TNO – Stress Fields Inside of a Neck for more Accurate Crash Analysis #SWI2013


As a material (typically, a metal) is stretched, it can reach a point where all of the strain (deformation) is concentrated in just one area. For example, notice in the figure below how the material has become very narrow across a short length in the specimen which was initially cylindrical. This condition is called “necking.” A good summary can be found in Bower or Wikipedia (see references). Within the neck, the state of stress becomes fully 3- D and can no longer be represented by the state of stress in the surrounding material. Bai and Wierzbicki (2010) have shown that material failure depends on a fully 3-D situation, so knowledge of these 3-D stresses are relevant. However, failure models like that of Bai and Wierzbicki (2010) are often applied in 2-D scenarios by ignoring the 3-D state of stress inside of the neck, and only applying the far-field stress. The goal of this project will be to use insight into the 3-D state of stress inside of a neck to simplify Bai and Wierzbicki’s (2010) 3-D failure locus into a 2-D one that accounts for the state of stress inside of the neck better than the current ones, which only apply far-field stresses. This is anticipated to be more accurate than the current 2-D assumptions, but require approximately the same effort from the user.

The accurate and simple modeling of phenomena like necking is important for a number of applications. A key application is the simulation of collisions. As two bodies (e.g. ships) collide, the material is deformed all the way to failure, including the possibility of necking in components that are loaded primarily in tension. While it is not possible to model the collision of two ships with enough detail to capture necking, it would be possible if it were possible to make simplified models of necks in two dimensions. The picture below comes from a recent collision of two ships in Hong Kong in which dozens of lives were lost. While such collisions may be unavoidable, they may be made more survivable by more reliable simulations and understanding of the collision process.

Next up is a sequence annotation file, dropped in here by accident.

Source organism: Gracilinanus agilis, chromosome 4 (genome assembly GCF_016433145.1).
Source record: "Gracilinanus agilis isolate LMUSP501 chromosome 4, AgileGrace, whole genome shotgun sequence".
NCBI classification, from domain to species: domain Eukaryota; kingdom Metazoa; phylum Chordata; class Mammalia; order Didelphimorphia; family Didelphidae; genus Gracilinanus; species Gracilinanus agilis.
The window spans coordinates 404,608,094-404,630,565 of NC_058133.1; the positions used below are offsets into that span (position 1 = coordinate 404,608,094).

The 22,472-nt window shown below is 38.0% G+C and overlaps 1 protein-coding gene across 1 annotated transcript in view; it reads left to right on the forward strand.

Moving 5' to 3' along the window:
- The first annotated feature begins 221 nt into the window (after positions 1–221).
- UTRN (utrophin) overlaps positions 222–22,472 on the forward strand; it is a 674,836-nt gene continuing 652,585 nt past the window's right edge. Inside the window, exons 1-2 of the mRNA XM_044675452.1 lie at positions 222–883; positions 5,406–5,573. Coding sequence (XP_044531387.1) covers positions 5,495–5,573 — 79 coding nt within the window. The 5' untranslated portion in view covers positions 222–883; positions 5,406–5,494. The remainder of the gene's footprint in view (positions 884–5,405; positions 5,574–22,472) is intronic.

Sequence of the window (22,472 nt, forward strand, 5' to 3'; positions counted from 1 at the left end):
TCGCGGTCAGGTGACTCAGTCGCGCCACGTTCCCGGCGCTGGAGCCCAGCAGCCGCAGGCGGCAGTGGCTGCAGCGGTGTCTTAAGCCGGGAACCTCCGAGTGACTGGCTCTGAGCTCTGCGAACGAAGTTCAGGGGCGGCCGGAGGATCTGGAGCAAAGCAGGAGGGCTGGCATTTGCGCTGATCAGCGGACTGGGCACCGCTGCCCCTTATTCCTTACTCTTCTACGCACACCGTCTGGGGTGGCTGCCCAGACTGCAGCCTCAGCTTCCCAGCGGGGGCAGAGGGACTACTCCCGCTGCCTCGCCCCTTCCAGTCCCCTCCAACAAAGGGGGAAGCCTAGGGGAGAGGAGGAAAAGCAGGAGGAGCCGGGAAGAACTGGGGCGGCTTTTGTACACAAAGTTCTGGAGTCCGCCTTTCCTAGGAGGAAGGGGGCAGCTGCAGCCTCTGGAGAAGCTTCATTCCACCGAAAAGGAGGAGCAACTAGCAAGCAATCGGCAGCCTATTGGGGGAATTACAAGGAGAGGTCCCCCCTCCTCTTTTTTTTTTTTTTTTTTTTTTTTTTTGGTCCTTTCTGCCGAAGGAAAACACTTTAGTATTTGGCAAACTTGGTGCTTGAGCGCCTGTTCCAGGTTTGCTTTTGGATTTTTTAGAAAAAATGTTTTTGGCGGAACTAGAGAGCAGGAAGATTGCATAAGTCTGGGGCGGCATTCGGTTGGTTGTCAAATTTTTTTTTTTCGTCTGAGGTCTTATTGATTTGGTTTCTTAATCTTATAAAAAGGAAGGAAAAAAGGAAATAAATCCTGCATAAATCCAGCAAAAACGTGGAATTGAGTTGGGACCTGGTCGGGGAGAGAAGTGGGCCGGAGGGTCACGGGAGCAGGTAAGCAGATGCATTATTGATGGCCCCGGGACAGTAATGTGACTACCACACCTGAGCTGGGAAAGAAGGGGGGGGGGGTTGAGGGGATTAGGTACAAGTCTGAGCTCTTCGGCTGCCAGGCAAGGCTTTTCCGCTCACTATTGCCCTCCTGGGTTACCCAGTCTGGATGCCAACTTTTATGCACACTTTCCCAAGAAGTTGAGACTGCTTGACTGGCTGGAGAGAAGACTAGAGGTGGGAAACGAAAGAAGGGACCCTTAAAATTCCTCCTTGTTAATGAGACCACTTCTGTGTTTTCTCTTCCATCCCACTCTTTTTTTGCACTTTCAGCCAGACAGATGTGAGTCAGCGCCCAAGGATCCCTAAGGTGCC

Suggested approach

Bridgeman’s 1952 work provides a detailed description of how he created an analytical model for the state of stress in axisymmetrical bars and flat plates. However, it requires knowledge of the necking radius (a/R ratio in the figure below) to be known a priori. The first goal would be to make a model of the necking radius so that Bridgeman’s approach could be applied based only on far-field stresses and material data. This might be found in the literature, but it is more likely that an axisymmetrical solution would need to be modified for flat plates. The results of this analysis can be validated by FEA if necessary (within the Mathematics Study Group, or contributed in-kind). Once a plate solution is developed and validated, it can be extended to scenarios in which prescribed out-of-plane stress or strain is applied. In this way, it can be extended to fully 3-D. Finally, the 3-D neck solution can be substituted into the failure model, and the differences between the current 2-D assumption and the proposed one can be evaluated. This will be used to evaluate the consequences of the current unrealistic assumption.


If this project succeeds, it will produce a correction in sheet or plate metal fracture criteria to account for the development of 3-D stresses as material necks. This has applications in the simulation of crash and stamping operations.


Bai, Y, and Wierzbicki, T (2010) “Application of extended Mohr-Coulomb criterion to ductile fracture.” Int. J. Fract, 161:1-20.

Bridgeman, PW (1952) “The Effect of Nonuniformities of Stress at the Neck of a Tension Specimen” In: Studies in large plastic flow and fracture. McGraw-Hill Book Company, Inc., New York. pp 9-32.

Bower, AF “Chapter 9.2.6: Ductile failure by strain localization” In: Applied Mechanics of Solids.


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